The NHS has always been home to the brightest and best in the world. Nowhere is this more in evidence than the work of our incredible nurses around the country. Through the pandemic I’ve visited countless hospitals, but always seen the same thing everywhere: bravery, dedication and teamwork. I’m so proud of what our nurses are achieving in the most challenging circumstances.
I know how hard it has been, particularly for colleagues working on coronavirus (COVID-19) wards, in ICU, and other badly affected parts of the NHS. I have seen for myself the pressures that come with stretched patient-to-staff ratios and high mortality. I want everyone to get the rest, recovery and support they need to deal with what have been some traumatic circumstances.
But I know we need to do more to help you continue to deliver world-class care, and a big part of that is bringing in talented new colleagues to support you. In our manifesto, we committed to have 50,000 more nurses working over this parliament.
We’re heading in the right direction. I’m thrilled there are over 10,000 more nurses working in the NHS in England compared to last year and we’re continuing to do all we can to meet the most pressing workforce challenges in our health and care system.
Our initiatives to increase the number of UK-trained nurses are beginning to pay off. It’s fantastic that the latest figures show an increase of a third in the number of people who have applied to study nursing.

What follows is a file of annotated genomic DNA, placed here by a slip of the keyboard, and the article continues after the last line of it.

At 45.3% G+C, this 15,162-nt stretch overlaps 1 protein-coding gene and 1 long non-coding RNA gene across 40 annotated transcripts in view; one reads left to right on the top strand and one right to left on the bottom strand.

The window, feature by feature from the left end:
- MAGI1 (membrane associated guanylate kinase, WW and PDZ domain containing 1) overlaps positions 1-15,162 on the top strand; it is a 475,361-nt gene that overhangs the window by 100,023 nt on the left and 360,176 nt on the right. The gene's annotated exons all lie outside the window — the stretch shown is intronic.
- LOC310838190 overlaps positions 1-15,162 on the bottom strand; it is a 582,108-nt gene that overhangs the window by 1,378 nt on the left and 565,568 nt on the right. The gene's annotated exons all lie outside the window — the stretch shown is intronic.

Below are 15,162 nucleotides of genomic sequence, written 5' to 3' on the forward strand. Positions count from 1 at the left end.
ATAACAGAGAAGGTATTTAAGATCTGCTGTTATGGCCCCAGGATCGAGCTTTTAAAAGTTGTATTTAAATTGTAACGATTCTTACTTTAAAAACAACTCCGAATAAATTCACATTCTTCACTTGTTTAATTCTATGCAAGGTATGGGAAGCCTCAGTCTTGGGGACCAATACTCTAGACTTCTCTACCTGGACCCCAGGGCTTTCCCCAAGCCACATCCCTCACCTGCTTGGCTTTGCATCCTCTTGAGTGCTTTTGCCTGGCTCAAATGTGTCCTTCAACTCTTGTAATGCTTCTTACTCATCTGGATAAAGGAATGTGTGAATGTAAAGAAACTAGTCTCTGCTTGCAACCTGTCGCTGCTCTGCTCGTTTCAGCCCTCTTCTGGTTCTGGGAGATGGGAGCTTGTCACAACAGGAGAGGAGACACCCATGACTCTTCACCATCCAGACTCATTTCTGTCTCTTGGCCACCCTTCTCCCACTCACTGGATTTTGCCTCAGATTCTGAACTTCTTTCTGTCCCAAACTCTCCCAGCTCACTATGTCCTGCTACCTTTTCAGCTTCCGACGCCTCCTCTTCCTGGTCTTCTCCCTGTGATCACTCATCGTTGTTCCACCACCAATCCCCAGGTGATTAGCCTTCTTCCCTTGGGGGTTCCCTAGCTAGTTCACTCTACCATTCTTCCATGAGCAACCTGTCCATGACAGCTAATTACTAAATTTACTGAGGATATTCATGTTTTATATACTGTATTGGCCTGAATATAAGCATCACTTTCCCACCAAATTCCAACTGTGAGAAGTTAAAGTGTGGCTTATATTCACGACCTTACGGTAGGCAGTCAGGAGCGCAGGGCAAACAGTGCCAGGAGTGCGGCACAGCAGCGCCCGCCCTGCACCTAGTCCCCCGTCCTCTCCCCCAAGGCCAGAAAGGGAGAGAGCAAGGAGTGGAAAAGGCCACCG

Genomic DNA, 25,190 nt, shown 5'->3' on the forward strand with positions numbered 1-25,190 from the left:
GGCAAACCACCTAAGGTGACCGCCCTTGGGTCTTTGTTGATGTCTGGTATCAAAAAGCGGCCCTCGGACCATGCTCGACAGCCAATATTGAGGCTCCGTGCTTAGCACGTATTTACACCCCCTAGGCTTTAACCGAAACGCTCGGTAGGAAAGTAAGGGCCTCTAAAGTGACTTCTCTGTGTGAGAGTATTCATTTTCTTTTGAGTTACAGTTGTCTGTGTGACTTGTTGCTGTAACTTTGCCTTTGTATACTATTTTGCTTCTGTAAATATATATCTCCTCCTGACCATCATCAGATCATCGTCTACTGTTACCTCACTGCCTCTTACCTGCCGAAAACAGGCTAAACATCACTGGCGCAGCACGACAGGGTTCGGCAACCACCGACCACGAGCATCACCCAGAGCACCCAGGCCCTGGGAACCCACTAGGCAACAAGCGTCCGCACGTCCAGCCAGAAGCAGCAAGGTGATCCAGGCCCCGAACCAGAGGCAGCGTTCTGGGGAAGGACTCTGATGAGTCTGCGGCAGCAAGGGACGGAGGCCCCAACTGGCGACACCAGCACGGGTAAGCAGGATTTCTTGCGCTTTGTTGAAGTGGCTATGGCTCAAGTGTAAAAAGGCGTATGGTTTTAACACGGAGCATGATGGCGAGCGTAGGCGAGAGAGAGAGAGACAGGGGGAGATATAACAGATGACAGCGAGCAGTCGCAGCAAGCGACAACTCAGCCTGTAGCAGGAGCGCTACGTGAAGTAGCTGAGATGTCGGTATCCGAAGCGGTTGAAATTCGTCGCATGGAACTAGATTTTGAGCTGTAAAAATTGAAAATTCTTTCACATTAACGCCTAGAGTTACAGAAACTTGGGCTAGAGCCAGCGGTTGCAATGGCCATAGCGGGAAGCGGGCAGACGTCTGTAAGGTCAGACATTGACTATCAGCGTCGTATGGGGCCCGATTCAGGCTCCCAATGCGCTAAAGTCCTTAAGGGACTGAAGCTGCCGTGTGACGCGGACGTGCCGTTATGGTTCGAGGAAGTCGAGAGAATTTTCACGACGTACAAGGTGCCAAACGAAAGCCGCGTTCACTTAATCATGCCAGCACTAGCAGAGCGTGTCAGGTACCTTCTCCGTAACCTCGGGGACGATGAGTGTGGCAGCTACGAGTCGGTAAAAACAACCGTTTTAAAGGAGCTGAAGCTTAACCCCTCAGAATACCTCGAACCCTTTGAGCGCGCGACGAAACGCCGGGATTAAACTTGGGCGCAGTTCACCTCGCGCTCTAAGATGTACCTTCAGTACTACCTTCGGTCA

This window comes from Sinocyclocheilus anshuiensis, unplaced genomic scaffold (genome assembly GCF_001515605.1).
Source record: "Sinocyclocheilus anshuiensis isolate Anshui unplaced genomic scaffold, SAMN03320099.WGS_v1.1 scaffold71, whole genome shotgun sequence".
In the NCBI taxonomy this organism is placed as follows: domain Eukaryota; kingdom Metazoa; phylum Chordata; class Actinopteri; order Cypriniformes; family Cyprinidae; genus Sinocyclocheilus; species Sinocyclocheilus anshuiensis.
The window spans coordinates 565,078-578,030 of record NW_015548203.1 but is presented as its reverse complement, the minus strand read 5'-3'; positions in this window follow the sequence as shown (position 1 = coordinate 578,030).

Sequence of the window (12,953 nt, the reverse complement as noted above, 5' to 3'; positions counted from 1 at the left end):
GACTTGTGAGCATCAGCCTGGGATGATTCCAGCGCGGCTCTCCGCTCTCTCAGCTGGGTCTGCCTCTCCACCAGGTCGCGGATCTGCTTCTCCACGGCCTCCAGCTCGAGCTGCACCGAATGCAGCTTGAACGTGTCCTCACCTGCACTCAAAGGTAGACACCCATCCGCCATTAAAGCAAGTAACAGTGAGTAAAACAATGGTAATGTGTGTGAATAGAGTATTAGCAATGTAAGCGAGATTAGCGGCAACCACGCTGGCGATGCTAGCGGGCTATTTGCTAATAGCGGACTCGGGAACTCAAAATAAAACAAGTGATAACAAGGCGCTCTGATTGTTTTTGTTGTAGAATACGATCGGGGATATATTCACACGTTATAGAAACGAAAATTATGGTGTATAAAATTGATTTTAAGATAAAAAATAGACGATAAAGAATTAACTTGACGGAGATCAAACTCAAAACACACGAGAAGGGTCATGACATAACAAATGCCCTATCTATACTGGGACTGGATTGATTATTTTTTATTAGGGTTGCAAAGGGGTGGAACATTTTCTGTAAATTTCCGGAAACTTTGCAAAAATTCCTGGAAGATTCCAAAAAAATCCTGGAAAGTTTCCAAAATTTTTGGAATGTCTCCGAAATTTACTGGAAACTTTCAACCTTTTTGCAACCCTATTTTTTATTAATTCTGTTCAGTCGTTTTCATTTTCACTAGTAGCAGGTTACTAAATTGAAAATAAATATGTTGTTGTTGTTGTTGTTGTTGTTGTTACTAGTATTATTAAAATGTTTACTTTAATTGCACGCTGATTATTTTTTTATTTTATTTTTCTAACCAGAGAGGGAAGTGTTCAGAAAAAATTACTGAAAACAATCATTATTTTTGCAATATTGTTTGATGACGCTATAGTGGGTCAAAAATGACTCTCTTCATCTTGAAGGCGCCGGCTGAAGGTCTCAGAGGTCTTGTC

Of course, from the very start of its proud 72-year history, international recruits have always been a vital part of the NHS – and equally so in our care system. Today, 16% of NHS nurses in England are trained outside the UK and 35% of our social care nurses.
We will continue to welcome the brightest and the best from around the world, but it’s essential we recruit ethically. The UK is determined to be a force for good in the world and that includes supporting better health and care beyond our shores.
We are implementing the World Health Organisation’s (WHO) global code of practice to ensure we’re upholding ethical standards in international recruitment. This important step increases the number of countries where we can ethically recruit nurses and other staff while also safeguarding against active recruitment from the 47 countries recommended by the WHO.
International recruits are not just an important part of our health system – they’re a vital part of our country. For them to truly thrive here, they need to be properly supported, so they feel at home in the NHS, in the care system, and the UK more broadly.
Last year, we set out advice for all trusts welcoming international joiners which made clear support should include an airport pick-up, a welcome pack and tour of the local area, as well as access to peer support networks to help new staff get to know everyone.
One trust that has done phenomenal work in this area is Yeovil District Hospital NHS Foundation Trust, who have welcomed over 200 new international nurses over the last 4 years. There are over 64 nationalities represented in the trust, but in a sense it’s one big family. Staff are supported at every step, including arrangements for their families—and in one case a beloved cat—to move with them.
Yeovil is just one brilliant example of the benefits of a diverse, international workforce that we see in so many places around the country. It’s a model for how we can operate as we welcome even more incredible talent to our health and care system in the years to come.
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